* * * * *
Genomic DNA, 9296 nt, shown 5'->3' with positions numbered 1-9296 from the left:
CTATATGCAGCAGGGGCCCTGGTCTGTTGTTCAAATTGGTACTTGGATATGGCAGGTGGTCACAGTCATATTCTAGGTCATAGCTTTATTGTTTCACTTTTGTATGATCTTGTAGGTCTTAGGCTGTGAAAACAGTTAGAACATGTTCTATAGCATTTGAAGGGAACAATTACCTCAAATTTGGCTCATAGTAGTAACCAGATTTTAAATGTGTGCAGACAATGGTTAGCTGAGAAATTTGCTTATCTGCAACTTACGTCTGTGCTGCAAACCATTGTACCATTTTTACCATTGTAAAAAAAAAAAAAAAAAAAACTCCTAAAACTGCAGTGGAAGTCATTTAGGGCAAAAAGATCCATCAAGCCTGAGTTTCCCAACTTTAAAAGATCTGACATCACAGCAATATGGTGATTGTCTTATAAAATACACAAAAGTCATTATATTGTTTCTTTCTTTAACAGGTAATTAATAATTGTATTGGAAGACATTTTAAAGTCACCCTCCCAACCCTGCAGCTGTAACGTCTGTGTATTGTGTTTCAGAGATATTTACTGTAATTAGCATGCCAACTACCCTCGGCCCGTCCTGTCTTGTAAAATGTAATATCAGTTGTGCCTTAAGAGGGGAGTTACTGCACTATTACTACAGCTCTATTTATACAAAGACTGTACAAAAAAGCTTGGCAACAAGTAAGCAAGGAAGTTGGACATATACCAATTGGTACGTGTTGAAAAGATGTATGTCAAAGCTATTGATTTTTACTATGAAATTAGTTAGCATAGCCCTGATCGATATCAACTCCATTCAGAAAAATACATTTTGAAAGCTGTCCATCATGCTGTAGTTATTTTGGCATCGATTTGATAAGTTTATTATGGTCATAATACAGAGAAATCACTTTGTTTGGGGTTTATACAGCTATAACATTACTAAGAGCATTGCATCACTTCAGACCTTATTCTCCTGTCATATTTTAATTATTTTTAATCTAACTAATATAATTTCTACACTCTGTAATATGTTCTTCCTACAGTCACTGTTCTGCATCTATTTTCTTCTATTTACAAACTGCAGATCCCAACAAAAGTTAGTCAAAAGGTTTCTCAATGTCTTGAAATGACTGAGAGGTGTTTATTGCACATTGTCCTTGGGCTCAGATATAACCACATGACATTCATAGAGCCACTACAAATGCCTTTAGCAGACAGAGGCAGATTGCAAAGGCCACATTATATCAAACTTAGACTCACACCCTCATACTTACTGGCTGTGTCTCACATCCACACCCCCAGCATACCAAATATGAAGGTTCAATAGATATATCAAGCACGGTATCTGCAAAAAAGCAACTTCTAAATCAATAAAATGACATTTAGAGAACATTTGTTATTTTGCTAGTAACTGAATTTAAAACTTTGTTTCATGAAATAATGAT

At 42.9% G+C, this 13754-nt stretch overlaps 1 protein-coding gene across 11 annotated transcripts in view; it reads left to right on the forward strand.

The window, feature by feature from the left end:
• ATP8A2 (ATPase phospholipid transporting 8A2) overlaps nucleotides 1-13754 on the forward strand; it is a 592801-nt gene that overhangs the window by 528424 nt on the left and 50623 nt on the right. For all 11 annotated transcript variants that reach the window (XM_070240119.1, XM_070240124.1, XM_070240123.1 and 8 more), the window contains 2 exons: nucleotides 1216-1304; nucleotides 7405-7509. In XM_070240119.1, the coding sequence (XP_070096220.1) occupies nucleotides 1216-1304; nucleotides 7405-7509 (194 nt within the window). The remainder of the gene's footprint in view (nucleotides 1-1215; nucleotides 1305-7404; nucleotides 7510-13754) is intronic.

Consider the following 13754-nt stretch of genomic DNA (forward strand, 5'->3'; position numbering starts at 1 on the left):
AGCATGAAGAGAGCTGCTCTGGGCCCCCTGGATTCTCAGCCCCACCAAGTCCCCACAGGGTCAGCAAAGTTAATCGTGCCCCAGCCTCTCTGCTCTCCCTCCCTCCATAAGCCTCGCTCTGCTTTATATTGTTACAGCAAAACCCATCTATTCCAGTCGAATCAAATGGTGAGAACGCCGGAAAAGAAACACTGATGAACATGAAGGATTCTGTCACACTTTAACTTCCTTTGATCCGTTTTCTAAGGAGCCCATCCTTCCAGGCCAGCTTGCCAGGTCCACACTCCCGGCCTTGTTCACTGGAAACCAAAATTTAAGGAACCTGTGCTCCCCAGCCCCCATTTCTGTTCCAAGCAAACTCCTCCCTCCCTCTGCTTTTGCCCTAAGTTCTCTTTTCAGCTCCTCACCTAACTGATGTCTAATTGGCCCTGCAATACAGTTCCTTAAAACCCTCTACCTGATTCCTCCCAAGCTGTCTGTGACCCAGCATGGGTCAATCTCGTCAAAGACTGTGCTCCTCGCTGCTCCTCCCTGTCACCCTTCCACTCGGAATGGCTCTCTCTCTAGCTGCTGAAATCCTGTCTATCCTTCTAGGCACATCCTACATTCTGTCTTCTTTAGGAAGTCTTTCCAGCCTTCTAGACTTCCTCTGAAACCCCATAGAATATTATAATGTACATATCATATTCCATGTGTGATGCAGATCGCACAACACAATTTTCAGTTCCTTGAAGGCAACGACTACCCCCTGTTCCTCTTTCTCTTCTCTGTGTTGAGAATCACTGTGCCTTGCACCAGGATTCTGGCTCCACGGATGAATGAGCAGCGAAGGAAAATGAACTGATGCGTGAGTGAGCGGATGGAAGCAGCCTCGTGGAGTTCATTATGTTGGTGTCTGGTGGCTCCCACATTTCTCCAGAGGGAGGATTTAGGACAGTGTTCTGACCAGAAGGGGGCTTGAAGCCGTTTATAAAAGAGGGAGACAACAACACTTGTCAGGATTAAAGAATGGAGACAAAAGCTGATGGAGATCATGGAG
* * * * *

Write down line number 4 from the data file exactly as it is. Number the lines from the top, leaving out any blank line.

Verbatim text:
The window, feature by feature from the left end: